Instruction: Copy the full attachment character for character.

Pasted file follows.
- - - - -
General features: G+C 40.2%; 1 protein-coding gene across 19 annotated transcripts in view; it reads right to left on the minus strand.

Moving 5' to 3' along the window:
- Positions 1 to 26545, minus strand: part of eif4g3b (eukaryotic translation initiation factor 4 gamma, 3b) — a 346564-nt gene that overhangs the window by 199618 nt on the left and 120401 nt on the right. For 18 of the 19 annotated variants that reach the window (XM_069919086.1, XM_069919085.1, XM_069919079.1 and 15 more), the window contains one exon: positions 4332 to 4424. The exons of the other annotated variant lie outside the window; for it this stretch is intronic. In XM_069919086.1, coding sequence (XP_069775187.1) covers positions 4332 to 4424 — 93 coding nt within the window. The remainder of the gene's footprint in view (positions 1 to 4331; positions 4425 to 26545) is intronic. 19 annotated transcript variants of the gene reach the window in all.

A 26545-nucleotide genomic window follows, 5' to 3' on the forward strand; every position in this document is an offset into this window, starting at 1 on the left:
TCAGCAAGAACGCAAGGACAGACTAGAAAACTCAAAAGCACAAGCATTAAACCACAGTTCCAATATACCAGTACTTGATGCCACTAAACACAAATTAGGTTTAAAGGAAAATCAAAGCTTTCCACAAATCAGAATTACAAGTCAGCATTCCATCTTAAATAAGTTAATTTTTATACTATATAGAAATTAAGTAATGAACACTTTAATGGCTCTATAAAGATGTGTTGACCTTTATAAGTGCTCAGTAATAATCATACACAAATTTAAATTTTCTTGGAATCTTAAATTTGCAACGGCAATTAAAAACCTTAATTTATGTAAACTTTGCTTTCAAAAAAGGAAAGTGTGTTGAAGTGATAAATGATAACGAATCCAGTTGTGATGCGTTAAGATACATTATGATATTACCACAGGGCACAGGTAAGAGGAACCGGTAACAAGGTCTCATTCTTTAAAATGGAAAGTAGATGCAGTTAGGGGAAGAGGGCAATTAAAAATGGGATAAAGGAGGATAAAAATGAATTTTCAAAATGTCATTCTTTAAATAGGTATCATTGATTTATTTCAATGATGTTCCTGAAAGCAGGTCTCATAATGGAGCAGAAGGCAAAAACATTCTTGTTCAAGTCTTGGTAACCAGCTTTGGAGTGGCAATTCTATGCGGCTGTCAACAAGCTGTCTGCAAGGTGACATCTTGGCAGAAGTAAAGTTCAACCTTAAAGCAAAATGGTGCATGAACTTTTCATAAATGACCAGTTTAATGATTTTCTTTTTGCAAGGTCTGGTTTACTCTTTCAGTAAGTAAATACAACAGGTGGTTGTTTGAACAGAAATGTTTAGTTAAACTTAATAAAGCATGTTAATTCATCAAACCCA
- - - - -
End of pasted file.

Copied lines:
General features: G+C 40.2%; 1 protein-coding gene across 19 annotated transcripts in view; it reads right to left on the minus strand.

Moving 5' to 3' along the window:
- Positions 1 to 26545, minus strand: part of eif4g3b (eukaryotic translation initiation factor 4 gamma, 3b) — a 346564-nt gene that overhangs the window by 199618 nt on the left and 120401 nt on the right. For 18 of the 19 annotated variants that reach the window (XM_069919086.1, XM_069919085.1, XM_069919079.1 and 15 more), the window contains one exon: positions 4332 to 4424. The exons of the other annotated variant lie outside the window; for it this stretch is intronic. In XM_069919086.1, coding sequence (XP_069775187.1) covers positions 4332 to 4424 — 93 coding nt within the window. The remainder of the gene's footprint in view (positions 1 to 4331; positions 4425 to 26545) is intronic. 19 annotated transcript variants of the gene reach the window in all.

A 26545-nucleotide genomic window follows, 5' to 3' on the forward strand; every position in this document is an offset into this window, starting at 1 on the left:
TCAGCAAGAACGCAAGGACAGACTAGAAAACTCAAAAGCACAAGCATTAAACCACAGTTCCAATATACCAGTACTTGATGCCACTAAACACAAATTAGGTTTAAAGGAAAATCAAAGCTTTCCACAAATCAGAATTACAAGTCAGCATTCCATCTTAAATAAGTTAATTTTTATACTATATAGAAATTAAGTAATGAACACTTTAATGGCTCTATAAAGATGTGTTGACCTTTATAAGTGCTCAGTAATAATCATACACAAATTTAAATTTTCTTGGAATCTTAAATTTGCAACGGCAATTAAAAACCTTAATTTATGTAAACTTTGCTTTCAAAAAAGGAAAGTGTGTTGAAGTGATAAATGATAACGAATCCAGTTGTGATGCGTTAAGATACATTATGATATTACCACAGGGCACAGGTAAGAGGAACCGGTAACAAGGTCTCATTCTTTAAAATGGAAAGTAGATGCAGTTAGGGGAAGAGGGCAATTAAAAATGGGATAAAGGAGGATAAAAATGAATTTTCAAAATGTCATTCTTTAAATAGGTATCATTGATTTATTTCAATGATGTTCCTGAAAGCAGGTCTCATAATGGAGCAGAAGGCAAAAACATTCTTGTTCAAGTCTTGGTAACCAGCTTTGGAGTGGCAATTCTATGCGGCTGTCAACAAGCTGTCTGCAAGGTGACATCTTGGCAGAAGTAAAGTTCAACCTTAAAGCAAAATGGTGCATGAACTTTTCATAAATGACCAGTTTAATGATTTTCTTTTTGCAAGGTCTGGTTTACTCTTTCAGTAAGTAAATACAACAGGTGGTTGTTTGAACAGAAATGTTTAGTTAAACTTAATAAAGCATGTTAATTCATCAAACCCA